JEREMY CORBYN HAS STARTED THE LEADERSHIP election by definitively confounding his critics and answering every question asked of him.
They said he isn’t tough enough, yet he stood his ground in the face of co-ordinated resignations, the media camped outside his house and numerous false accusations from elements inside the Parliamentary Labour Party.
They said he isn’t a leader, yet he stood before a hostile House of Commons and eloquently set out a vision for a nuclearfree Britain and world, not baulking even when those on his own side heckled.
They said he’s unelectable, yet he continues to draw crowds of thousands across the country, reaching out beyond the Party to places Owen Smith and others can only dream of.
The efforts of the former Shadow Cabinet members were not just to dislodge Corbyn as leader, but to crush his spirit, to try to drive a wedge between him and the membership and to give the impression of unmanageable chaos in the camp. It is a credit to Corbyn, his team and his supporters that the tactics have not worked.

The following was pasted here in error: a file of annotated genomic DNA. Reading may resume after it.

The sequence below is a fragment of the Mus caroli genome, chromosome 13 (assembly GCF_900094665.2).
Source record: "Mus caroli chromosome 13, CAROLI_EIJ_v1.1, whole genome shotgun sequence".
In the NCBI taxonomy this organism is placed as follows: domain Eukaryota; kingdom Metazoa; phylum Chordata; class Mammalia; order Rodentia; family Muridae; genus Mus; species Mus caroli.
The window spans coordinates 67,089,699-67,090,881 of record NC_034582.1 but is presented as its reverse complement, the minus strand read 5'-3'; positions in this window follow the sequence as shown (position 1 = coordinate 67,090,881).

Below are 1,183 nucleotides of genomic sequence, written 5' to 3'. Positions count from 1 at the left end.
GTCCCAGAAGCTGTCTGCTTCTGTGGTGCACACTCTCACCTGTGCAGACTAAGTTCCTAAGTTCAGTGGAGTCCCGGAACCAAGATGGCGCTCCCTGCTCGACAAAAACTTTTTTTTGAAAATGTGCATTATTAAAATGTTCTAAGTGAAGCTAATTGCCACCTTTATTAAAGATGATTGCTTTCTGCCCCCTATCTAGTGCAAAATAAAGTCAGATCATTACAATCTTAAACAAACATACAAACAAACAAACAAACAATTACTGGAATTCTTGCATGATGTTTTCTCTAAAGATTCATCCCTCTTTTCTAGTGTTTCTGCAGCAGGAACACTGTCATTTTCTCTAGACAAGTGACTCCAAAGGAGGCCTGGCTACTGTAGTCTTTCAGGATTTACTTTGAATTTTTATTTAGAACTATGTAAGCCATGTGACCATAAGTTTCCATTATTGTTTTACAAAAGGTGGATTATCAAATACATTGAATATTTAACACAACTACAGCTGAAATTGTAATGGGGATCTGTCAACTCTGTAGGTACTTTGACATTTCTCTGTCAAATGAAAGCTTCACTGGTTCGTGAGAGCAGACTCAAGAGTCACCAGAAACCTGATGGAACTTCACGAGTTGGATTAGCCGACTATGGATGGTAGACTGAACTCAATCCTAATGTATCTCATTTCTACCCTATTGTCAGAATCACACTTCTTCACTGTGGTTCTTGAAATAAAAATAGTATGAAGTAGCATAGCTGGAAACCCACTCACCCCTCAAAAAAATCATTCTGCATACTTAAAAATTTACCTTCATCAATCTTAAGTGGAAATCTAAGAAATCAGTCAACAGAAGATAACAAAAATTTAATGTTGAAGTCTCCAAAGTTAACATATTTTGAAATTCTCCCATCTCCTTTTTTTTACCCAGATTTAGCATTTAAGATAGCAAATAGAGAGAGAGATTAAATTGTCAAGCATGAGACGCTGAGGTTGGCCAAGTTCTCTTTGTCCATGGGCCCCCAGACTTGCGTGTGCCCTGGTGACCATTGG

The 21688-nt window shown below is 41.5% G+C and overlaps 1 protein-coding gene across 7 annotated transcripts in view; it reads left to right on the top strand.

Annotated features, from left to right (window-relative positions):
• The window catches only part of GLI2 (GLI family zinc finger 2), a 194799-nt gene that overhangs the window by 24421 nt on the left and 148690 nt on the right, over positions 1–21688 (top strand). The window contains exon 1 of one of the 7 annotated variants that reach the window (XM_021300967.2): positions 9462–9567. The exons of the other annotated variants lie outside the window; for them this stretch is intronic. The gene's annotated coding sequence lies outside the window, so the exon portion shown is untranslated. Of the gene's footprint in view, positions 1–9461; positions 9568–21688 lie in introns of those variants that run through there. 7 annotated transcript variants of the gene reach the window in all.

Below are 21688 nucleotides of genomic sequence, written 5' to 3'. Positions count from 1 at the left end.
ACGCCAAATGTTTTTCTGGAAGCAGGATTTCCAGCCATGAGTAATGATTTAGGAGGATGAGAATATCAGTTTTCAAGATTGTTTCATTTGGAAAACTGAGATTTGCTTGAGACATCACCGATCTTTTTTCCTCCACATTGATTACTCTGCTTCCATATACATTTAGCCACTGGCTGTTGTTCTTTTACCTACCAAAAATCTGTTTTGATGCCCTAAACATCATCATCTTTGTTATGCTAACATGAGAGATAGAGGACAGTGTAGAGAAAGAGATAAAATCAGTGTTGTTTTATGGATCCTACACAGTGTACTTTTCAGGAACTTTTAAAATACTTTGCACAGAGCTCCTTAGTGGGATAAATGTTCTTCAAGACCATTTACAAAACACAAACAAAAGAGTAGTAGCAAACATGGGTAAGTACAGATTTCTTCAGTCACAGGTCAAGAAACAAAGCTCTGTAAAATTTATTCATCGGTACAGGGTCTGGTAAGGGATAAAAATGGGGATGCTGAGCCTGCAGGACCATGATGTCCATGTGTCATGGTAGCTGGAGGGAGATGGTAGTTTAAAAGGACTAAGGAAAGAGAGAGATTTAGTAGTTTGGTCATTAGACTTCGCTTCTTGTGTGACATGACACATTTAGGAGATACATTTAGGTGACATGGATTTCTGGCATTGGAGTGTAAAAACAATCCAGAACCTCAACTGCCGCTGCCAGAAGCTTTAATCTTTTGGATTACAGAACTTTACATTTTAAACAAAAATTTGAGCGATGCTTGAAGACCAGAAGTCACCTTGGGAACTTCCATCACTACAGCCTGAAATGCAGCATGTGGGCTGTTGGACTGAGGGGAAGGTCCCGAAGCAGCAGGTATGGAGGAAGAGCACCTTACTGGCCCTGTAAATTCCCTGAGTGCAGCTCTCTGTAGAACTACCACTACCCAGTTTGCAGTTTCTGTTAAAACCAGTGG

The starting gun for this leadership contest was fired by Hilary Benn when he admitted gathering signatures against Corbyn. Benn, along with all other MPs who took part in the resignations, played into the hands of the hostile media and the Tories. They must take the blame for the current polling.
While Corbyn’s support seems to be holding firm, there are some who have taken this chance to raises concerns with the way the leadership has been run over the past year. But now is the time to unite behind his leadership and take on the Tories. Anything else, no matter how well meaning, gives ammunition to the Owen Smith camp.
The choice for the Labour Party is clear. Re-elect Jeremy Corbyn and continue the transformation of the Party and reinvigoration of the movement, or watch Owen Smith confine the left to the wilderness for another generation. It’s too important to stand on the sidelines this summer.